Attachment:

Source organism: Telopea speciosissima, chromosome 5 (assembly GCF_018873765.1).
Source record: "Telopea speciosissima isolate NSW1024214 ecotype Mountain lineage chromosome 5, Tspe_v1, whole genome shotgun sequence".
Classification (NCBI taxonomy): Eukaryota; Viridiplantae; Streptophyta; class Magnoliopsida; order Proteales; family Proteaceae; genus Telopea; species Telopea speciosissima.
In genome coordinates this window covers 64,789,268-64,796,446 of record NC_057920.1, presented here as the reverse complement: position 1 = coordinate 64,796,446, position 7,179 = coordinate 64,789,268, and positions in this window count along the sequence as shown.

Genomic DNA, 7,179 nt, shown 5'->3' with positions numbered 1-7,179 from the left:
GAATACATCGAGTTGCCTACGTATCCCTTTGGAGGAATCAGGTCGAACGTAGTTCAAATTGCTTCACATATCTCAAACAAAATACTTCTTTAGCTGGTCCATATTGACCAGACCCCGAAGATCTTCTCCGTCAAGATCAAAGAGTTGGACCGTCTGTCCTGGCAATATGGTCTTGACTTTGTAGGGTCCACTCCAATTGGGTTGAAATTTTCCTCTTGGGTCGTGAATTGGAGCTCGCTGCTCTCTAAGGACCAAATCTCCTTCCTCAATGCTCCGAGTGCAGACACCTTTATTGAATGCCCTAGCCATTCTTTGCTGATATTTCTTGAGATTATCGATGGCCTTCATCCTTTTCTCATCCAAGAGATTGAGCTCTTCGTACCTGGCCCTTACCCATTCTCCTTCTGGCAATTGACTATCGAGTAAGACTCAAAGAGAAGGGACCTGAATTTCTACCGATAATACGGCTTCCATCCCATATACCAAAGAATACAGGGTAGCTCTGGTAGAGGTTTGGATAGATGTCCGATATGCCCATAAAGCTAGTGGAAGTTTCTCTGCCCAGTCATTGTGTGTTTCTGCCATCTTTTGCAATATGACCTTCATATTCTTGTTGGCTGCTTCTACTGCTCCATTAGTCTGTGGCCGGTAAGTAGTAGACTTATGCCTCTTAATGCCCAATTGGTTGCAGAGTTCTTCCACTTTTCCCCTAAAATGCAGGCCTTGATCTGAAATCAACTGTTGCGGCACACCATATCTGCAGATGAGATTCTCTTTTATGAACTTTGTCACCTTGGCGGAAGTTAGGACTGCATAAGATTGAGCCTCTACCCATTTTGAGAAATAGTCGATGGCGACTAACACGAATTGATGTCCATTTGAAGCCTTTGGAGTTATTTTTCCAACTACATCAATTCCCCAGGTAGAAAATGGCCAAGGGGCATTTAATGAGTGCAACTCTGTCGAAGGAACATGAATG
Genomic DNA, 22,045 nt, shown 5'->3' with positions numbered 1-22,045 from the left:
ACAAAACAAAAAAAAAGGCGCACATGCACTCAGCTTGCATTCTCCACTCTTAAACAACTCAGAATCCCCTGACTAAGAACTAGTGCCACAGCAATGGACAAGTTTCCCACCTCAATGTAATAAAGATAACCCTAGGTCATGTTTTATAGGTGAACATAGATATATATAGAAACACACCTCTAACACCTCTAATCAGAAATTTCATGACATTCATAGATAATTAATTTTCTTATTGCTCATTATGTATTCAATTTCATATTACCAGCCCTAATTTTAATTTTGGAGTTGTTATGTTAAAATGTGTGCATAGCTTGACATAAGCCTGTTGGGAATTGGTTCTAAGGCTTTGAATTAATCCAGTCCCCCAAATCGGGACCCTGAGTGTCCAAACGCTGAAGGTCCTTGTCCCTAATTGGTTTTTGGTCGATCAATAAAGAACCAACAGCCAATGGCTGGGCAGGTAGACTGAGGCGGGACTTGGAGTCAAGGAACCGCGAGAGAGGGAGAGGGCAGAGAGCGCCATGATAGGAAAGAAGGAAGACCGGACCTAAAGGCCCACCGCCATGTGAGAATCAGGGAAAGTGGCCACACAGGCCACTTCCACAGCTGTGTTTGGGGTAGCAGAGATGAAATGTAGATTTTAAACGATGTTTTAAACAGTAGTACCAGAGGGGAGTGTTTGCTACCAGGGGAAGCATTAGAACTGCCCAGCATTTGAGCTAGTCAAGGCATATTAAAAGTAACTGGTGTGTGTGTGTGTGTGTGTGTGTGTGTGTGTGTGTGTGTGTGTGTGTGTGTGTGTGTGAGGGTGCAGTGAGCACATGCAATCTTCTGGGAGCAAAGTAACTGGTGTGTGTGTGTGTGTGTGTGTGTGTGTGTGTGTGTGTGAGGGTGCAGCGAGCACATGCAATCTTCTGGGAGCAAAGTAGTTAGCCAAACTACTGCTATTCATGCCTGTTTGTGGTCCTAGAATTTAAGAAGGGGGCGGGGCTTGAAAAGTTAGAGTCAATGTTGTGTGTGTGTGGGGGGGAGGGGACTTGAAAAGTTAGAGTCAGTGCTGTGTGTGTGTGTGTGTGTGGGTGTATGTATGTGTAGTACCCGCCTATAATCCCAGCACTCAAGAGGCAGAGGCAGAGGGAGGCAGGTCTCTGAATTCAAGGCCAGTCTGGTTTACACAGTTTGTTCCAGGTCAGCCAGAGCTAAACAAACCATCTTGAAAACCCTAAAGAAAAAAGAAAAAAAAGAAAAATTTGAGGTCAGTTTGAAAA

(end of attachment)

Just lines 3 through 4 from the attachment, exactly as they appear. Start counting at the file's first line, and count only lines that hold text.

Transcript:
Classification (NCBI taxonomy): Eukaryota; Viridiplantae; Streptophyta; class Magnoliopsida; order Proteales; family Proteaceae; genus Telopea; species Telopea speciosissima.
In genome coordinates this window covers 64,789,268-64,796,446 of record NC_057920.1, presented here as the reverse complement: position 1 = coordinate 64,796,446, position 7,179 = coordinate 64,789,268, and positions in this window count along the sequence as shown.